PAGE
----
NEWS
By Jacques Kelly | August 11, 2007
Tonight, maestro David Zinman will be conducting a performance of Madame Butterfly at the Aspen Music Festival in Colorado, where he spends his summers teaching and leading musical ensembles. The man who led the Baltimore Symphony Orchestra is now 71, and he is as busy as ever. His bags are always packed and ready to go. In his 13 years with the BSO, he became known for championing American music, much of it commissioned by the Baltimore ensemble. Though he says he spends 30 to 40 days a year at his home in Cape May, N.J., he also lives four months in Zurich, Switzerland, where he leads the Tonhalle Orchestra and is recording a complete series of the Gustav Mahler symphonies.
NEWS
By Tim Smith and Tim Smith,Sun Music Critic | February 4, 2007
Call him The Defier. Gian Carlo Menotti defied critics, producers, boards of directors, contemporary tastes, the odds. The affable and wonderfully opinionated Italian-born composer, who died Thursday at 95, was a 19th-century man working in the 20th, writing the music he felt, in a style Verdi and Puccini would have thoroughly understood. And he was something of a genius at reaching the public with his work, especially his operas. Starting in 1947, with a double bill of a comedy, The Telephone, and a melodrama, The Medium, he took opera into traditional Broadway theaters and enjoyed unprecedented, and so far unequaled, triumphs there.
FEATURES
By Stephen Wigler and Stephen Wigler,Music Critic | January 26, 1992
Josef Gingold knows more about the violin than any man alive. He's the one who introduced the 13-year-old Itzhak Perlman to chamber music, he's the teacher of Joshua Bell and he's the guy who suggested to a 14-year-old violin wunderkind, wise guy and would-be pool shark named Pinchas Zukerman that he might also look into the viola. To put it in a staccato stroke: Gingold's the maestro behind many bows -- he's the greatest violin teacher in the world."Look, my dear, my whole life is centered around that little cheese box of ours," Gingold says when he's asked why -- after two strokes and at the age of 82 -- he continues to teach more than 20 students each year at Indiana University.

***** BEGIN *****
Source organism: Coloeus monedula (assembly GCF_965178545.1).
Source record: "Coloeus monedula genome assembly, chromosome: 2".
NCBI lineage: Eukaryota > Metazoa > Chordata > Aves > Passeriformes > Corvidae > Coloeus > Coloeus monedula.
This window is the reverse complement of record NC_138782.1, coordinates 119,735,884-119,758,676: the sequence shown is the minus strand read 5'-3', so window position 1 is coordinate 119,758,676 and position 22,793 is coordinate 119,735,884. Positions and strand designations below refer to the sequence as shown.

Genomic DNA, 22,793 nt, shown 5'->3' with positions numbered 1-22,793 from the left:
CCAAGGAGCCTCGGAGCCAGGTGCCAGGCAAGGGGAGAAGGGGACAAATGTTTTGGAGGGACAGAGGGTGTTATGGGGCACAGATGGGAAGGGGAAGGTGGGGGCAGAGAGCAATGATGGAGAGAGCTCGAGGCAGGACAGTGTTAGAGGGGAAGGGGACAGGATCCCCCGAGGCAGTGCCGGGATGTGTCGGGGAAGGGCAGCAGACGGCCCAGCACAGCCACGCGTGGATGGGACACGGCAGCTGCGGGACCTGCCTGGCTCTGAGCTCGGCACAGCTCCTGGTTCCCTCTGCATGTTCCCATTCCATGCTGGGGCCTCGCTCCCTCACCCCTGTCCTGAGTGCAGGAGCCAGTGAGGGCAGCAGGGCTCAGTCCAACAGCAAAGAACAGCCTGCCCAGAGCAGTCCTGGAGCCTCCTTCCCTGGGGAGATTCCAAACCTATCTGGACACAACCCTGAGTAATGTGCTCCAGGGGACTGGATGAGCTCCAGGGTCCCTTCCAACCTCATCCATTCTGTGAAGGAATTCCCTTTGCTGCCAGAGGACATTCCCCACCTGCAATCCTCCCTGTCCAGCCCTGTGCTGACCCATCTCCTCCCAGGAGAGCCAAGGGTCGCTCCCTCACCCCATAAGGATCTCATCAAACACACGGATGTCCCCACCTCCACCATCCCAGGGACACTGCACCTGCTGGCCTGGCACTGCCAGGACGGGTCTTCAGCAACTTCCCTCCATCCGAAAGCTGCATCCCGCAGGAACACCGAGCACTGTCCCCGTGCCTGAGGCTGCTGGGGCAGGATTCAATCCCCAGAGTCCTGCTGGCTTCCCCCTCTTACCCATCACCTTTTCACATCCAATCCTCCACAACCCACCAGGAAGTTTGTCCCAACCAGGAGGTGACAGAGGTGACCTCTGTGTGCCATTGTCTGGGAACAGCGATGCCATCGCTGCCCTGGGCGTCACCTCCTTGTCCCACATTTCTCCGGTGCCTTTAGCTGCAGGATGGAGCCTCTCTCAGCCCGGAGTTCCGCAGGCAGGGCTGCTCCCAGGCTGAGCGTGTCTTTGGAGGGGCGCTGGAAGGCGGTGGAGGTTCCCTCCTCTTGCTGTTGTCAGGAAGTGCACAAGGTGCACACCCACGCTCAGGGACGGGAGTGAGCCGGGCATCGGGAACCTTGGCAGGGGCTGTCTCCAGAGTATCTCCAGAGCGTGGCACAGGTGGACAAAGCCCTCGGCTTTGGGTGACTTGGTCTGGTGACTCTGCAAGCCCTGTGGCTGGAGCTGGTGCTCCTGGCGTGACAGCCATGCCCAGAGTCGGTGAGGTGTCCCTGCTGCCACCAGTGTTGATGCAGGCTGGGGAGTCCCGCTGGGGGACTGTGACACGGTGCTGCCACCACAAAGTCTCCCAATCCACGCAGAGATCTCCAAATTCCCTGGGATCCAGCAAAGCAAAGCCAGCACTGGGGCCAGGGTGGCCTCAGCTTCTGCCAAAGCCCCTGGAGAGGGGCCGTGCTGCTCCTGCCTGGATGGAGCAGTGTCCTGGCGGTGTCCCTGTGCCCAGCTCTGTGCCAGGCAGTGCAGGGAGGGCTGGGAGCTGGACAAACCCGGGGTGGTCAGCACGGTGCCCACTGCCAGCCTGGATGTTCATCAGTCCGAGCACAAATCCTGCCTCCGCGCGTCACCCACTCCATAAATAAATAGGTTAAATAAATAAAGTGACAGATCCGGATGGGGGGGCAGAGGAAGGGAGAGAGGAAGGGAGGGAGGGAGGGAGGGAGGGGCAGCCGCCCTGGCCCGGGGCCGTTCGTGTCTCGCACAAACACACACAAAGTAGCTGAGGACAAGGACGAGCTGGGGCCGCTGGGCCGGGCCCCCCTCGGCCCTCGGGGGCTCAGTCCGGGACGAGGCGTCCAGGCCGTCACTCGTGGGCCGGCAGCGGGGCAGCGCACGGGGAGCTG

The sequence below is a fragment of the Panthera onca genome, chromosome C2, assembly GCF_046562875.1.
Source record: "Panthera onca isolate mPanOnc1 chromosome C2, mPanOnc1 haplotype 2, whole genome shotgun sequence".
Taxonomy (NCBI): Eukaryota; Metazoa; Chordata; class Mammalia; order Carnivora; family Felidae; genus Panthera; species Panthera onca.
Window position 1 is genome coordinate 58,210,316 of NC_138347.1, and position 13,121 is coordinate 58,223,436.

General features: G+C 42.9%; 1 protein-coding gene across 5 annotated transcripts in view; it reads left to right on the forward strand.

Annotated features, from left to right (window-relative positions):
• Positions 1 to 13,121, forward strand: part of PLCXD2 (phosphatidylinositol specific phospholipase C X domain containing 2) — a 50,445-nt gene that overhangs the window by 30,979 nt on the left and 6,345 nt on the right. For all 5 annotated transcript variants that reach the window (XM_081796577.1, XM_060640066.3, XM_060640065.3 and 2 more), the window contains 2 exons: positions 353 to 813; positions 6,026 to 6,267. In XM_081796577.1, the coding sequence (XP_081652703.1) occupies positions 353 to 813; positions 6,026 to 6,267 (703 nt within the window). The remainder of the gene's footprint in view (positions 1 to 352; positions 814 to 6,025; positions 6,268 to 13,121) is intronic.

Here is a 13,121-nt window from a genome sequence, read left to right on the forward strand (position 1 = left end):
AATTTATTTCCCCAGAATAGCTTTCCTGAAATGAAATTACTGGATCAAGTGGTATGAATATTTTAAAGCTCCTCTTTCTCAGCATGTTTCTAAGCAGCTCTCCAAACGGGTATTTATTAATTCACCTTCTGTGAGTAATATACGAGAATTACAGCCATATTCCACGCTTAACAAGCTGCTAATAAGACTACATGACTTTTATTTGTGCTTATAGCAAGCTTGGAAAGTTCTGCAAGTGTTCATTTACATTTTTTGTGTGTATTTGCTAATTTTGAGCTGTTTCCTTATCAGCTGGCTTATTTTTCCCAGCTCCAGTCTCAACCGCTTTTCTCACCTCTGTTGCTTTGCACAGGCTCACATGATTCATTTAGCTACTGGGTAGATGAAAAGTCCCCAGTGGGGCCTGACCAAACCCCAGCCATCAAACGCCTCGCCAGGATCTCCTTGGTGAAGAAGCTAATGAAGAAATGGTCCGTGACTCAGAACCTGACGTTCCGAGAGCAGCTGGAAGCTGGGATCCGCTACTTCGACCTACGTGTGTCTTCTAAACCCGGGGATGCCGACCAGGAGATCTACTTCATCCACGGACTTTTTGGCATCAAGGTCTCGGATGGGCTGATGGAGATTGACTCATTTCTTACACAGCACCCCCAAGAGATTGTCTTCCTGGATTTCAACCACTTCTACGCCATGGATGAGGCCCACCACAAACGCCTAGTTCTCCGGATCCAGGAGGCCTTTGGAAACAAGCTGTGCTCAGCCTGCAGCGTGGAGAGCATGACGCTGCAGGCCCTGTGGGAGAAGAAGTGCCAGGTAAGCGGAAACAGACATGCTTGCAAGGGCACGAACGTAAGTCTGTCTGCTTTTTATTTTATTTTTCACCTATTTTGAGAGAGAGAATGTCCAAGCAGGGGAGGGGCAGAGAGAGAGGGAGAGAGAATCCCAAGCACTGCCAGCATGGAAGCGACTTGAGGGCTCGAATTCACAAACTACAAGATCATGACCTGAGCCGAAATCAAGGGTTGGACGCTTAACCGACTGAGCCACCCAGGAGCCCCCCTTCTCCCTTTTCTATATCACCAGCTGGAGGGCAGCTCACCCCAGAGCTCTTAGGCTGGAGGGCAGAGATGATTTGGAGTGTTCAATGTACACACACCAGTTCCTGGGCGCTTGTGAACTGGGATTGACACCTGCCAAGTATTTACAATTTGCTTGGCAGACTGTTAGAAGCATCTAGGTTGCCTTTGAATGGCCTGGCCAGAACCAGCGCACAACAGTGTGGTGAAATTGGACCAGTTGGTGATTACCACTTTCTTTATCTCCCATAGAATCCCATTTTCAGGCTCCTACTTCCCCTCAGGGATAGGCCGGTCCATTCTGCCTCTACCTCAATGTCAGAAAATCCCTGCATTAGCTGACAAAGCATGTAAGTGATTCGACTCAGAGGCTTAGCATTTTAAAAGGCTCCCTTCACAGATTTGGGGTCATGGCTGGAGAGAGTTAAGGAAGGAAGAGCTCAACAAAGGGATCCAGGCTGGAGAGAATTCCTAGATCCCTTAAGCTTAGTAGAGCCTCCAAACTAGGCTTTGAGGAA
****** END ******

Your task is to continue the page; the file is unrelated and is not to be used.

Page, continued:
NEWS
By PHIL GREENFIELD and PHIL GREENFIELD,SPECIAL TO THE SUN | September 30, 2005
The opening concert of the Annapolis Symphony's 45th anniversary season presented at Maryland Hall for the Creative Arts afforded a third opportunity to assess the artistry of Jose-Luis Novo, the orchestra's newly hired conductor. There was his audition concert last fall, an oddly conceived salute to Gypsy influences in music celebrated in works by Ravel, Falla, Kodaly and Johann Strauss. Then, last May, Schubert's Unfinished and Dvorak's New World symphonies were offered at Novo's victory lap concert celebrating his ascension to the ASO post.
FEATURES
By TIM SMITH and TIM SMITH,SUN MUSIC CRITIC | June 8, 2006
Yuri Temirkanov threw a dinner party for about 100 of his closest friends Tuesday night -- the Baltimore Symphony Orchestra and some of its administrative staff, past and present. It was Temirkanov's parting gift to an ensemble he has led with remarkable distinction since 2000. BSO Yuri Temirkanov leads the orchestra for the last times as music director at 8 p.m. today and tomorrow and 3 p.m. Sunday at Meyerhoff Symphony Hall, 1212 Cathedral St.; 8 p.m. Saturday at the Music Center at Strathmore, 5301 Tuckerman Lane, North Bethesda.
FEATURES
By TIM SMITH and TIM SMITH,SUN MUSIC CRITIC | October 31, 2005
VIENNA, Austria -- The flowers said it all. As Yuri Temirkanov returned to the stage for a traditional solo bow after conducting the Baltimore Symphony Orchestra's European tour-ending concert Saturday night at Vienna's gilded Konzerthaus, something unconventional happened. A large bouquet of flowers worked its way from the back of the orchestra toward him - a percussionist handed it to a wind player who handed it to a string player who handed it to the startled music director. The token of appreciation and affection from the ensemble capped Temirkanov's third and final international tour with the BSO. He steps down as music director in June, after six years.